Now that I’ve been around for a certain number of years, I understand that, where women are concerned, there are no universals. And I am very lucky to be surrounded by women of different colours, different skills, different body types, different beliefs – all fantastic people with great things they could teach my daughter. I know women who have made all sorts of different life choices and taken all sorts of different paths, and I will use them all as examples for her.
I’m already starting a collection of books that I remember as being good for me so they’ll be available when she gets old enough to read them – Paula Danziger was one of my favourites; Gordon Korman writes strong girls in his Macdonald Hall series; Judy Blume, of course. I have every season of Gilmore Girls on DVD and I fully expect to get through every season with her. I’ve been considering buying Golden Girls on DVD because I heard someone credit those ladies for her healthy attitudes and, having grown up watching them myself, I can’t say I disagree.
I’m not saying I’m going to forbid her from owning Barbie (though I’d like to avoid it) and I’m not going to ban the colour pink from the house (it looks great with my skin tone), but I am going to introduce her to the parody of it all. She can watch all the cheesy romance movies she wants, but she’s going to see the parodies too. She can listen to the likes of Taylor Swift if she also understands the beauty of k.d. lang.
I’m not going to pretend that there isn’t a boy band or princess phase in her future, but she’s going to be exposed to punk rock and roller derby girls too. When she asked me to start shaving her legs or wearing make-up – if she does – I’m going to make sure she knows those are choices and not something you have to start doing at any age.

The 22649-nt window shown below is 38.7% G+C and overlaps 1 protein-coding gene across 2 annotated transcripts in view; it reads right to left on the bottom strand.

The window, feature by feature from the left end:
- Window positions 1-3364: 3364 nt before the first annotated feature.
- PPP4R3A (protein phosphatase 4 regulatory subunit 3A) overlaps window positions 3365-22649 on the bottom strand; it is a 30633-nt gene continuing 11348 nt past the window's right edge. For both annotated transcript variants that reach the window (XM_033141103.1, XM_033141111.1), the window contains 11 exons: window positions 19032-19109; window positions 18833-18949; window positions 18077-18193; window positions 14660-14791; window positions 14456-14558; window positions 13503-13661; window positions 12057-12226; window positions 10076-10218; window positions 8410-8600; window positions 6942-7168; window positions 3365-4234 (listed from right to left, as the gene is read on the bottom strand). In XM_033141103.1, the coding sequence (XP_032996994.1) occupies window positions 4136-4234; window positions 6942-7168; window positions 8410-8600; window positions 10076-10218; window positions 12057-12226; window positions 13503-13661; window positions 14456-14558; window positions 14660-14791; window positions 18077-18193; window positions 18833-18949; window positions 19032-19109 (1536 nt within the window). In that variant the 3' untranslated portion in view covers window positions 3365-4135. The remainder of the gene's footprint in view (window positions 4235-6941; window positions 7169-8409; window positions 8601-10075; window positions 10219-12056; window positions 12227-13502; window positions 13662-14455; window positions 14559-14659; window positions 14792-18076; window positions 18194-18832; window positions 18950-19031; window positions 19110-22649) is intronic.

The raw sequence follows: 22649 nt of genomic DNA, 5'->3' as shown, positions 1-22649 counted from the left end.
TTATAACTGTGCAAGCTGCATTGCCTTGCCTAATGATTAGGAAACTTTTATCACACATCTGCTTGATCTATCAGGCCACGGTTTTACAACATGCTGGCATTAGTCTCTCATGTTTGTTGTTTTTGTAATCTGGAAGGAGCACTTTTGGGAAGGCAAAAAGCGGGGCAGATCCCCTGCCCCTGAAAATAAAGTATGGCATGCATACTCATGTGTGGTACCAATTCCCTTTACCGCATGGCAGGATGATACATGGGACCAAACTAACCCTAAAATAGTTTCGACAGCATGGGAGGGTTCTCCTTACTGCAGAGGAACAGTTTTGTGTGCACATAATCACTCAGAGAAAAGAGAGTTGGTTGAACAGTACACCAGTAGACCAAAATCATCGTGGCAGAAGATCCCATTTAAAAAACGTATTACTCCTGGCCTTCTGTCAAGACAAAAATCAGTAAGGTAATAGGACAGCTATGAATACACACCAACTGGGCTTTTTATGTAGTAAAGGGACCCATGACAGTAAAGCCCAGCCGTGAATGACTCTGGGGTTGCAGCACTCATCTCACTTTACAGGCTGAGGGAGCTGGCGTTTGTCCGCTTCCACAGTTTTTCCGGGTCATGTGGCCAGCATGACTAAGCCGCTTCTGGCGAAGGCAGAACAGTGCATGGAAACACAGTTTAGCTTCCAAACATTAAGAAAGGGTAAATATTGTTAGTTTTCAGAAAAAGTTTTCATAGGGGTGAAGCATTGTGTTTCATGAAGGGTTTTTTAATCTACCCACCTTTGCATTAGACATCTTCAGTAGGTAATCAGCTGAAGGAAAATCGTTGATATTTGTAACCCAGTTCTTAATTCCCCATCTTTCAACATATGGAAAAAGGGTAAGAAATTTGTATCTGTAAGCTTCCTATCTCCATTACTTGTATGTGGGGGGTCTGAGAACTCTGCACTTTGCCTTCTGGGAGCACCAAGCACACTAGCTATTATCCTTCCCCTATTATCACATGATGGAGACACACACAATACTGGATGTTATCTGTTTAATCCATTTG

When she asks me to sign off on her first tattoo, I’m going to tell her to think about it for a year and if she still wants the same thing, she can go ahead.
I’m going to entertain all her career goals and let her figure out when she’s settled on one. I’m going to tell her that it doesn’t matter how long it takes to land on one, as long as she has somewhere to live, she has food to eat and she’s happy I know she’ll get there eventually.
One of the most important lessons I’ve learned in my lifetime, and it took me a long time to get there: Fate will take you where you need to be – you have to make the right choices, it’s going to be really hard sometimes, and you have to learn the lessons along the way and try not to make the same mistake twice, but it will happen.
In the end, you just need to be yourself because you’ll never forgive yourself if you’re not.
I have a maternity shirt that’s styled like a football jersey and says ‘Mom in training’ on the front. I still wear it to sleep in both because it’s comfortable and because the words still ring true.
In the past year my identity has changed dramatically and I’m still adjusting. I’m a mom now, I’m talking to different women about different issues, I’m spending my day worrying about different concerns, I’m finding myself in a whole new realm of understanding.
It’s a lot to get used to.
I’m not good at making new friends or keeping in touch with old friends. I still speak to one, yes one, person that I knew in high school (and she was my maid of honour), I’m only connected to my college friends on Facebook and of all the jobs I’ve had, I’ve maintained contact with a handful of people. I’m sometimes embarrassed by how small my circle seems to be, though I know that the friends I have those friends that I would do anything for.
But I want to grow new friendships based on this new life I’m starting, and I want her to grow up not so painfully shy.